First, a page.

fun theory

Are you familiar with the “Fun Theory?” At it’s foundation, it states that

“fun is the easiest way to change people’s behavior for the better”

Here is an example – the Piano Stairs.

 

You can see more great examples at http://www.thefuntheory.com/.

The Fun Theory in Business

In the 1970’s, Video Arts introduced the business world to humorous sales and soft skills training videos with John Cleese, of Monty Python fame. The idea was the same…let’s use fun to help socialize learning and change behaviors.  It was quite innovative at the time and was quite successful as they shipped video tapes all over the world to help sales people be more effective.

Seven years ago, while working at the famed Second City improv comedy institution, we picked up on this idea and thought, why don’t we adapt and modernize the concept and apply it to the most pressing needs in corporate education.   I had the pleasure of leading the development of a product line of fun video communications dedicated to the wonderful world of ethics, compliance and corporate risk…subjects that are quite important and typically reviled when presented to employees “for their own good.” We were first met with a series of comments along the lines of “I love it, but it would never work here.”  But over time, as more and more companies came on board and had success, there were fewer and fewer objections.  Why?  Because the foundational logic is still the same – “fun is the easiest way to change people’s behavior for the better.”

Another recent example of this approach in action is with the inflight safety messages of several major airlines.  I will give credit to Southwest Airlines for being the first to allow their flight attendants to use their personalities to convey these important messages in an entertaining way.  Now there are several airlines that use entertainments and fun to get people to focus up and pay attention to safety.  I’ll give a shout out to Delta Airlines and Air New Zealand whose videos are excellent. Here is an example from Virgin American Airlines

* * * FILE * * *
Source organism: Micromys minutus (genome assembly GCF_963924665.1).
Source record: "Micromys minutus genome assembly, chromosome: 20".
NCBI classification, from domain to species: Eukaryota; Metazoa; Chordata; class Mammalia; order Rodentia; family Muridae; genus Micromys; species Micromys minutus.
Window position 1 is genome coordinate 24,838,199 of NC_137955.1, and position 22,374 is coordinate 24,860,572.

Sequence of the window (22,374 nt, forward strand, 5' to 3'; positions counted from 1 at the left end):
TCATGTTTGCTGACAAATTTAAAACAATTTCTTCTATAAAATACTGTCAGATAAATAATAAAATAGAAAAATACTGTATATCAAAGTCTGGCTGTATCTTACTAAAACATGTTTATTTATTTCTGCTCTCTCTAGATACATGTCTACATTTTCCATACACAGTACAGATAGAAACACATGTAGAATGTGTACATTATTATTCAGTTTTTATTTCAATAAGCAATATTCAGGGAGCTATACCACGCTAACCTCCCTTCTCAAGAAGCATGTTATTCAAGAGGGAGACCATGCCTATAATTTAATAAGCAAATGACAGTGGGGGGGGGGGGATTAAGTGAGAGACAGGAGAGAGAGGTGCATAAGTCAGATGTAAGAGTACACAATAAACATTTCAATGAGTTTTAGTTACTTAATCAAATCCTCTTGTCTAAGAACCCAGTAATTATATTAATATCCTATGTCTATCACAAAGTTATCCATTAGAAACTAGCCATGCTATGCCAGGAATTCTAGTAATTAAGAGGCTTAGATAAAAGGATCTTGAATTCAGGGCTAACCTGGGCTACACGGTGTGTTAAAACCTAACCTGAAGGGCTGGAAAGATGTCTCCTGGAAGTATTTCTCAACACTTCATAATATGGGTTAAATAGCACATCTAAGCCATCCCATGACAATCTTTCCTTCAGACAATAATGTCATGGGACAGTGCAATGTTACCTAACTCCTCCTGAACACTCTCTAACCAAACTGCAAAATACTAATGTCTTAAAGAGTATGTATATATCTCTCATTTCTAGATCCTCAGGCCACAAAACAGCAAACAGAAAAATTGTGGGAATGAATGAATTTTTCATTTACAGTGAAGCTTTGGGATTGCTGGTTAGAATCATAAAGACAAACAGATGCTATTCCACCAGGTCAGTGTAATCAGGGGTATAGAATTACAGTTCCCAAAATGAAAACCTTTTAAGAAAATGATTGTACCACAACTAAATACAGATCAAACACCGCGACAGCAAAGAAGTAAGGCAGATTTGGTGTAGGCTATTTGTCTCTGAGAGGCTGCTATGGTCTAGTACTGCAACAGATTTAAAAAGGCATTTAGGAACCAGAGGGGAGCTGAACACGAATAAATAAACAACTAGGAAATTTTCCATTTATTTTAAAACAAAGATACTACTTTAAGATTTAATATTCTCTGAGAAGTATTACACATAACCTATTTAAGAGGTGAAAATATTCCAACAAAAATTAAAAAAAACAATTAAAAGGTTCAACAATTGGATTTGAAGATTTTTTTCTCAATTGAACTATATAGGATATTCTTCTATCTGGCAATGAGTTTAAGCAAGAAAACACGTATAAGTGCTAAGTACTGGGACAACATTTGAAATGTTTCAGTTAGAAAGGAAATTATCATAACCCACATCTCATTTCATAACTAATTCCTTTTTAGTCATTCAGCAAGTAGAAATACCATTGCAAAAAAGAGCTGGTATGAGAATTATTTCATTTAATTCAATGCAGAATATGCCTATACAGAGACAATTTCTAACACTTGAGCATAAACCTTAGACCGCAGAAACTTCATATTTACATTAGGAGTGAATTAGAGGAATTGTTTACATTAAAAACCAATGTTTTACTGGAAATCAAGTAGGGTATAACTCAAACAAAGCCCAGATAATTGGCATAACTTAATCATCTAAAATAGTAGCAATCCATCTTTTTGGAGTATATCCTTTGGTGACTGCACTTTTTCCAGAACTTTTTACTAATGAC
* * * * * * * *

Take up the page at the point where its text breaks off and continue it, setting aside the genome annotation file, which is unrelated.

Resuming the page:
the more important the subject, the more effective entertainment can be in helping people pay attention, engage and remember.

This has been working in advertising for decades.   There’s no reason why these same techniques can’t be utilized to engage employees around corporate values, corporate policies & risk, safety, leadership development, customer services, sales training, product training, etc.  All can benefit from a positive, proactive, empathetic approach to make these subjects more accessible and digestible.   It makes logical sense and there has been proven success – see above.

So why do we still have dry, boring, preachy corporate training and communications that not only makes employees want to put their heads in microwaves, but also has the residual effect of making employees resent the company? Here are some of the excuses we’ve heard along with some rebuttals to help you build a business case for the use of the fun theory in your company.

  1. Corporate Culture Excuse – “It doesn’t fit our culture.”  This is a b.s. excuse.  See previous blog post, “Why your Corporate Culture is Your Fault”. We can all actively affect corporate culture by how we choose to communicate.  Your leadership is interested in results.  There is logic and a track record for successful use of “The Power of Fun” in business.  We all need to be responsible for making the case to affect change.   It begins with you.
  1. Perceived versus Actual Risk – Anything new or different is first perceived as risky. While everyone from the front lines through the C-suite embraces fun and entertainment in their personal lives, it is often perceived as risky when applied in the workplace.  But it is really?  With increased regulation and complexity in the workplace, it seems to be far riskier to continue with the boring, check-the-box approach to training and communications, because then you are assured that your audience learns nothing.  They actually resent you for it. If its important, you need to make sure employees pay attention and remember.  Humor, music, entertainment and fun can help you win mindshare.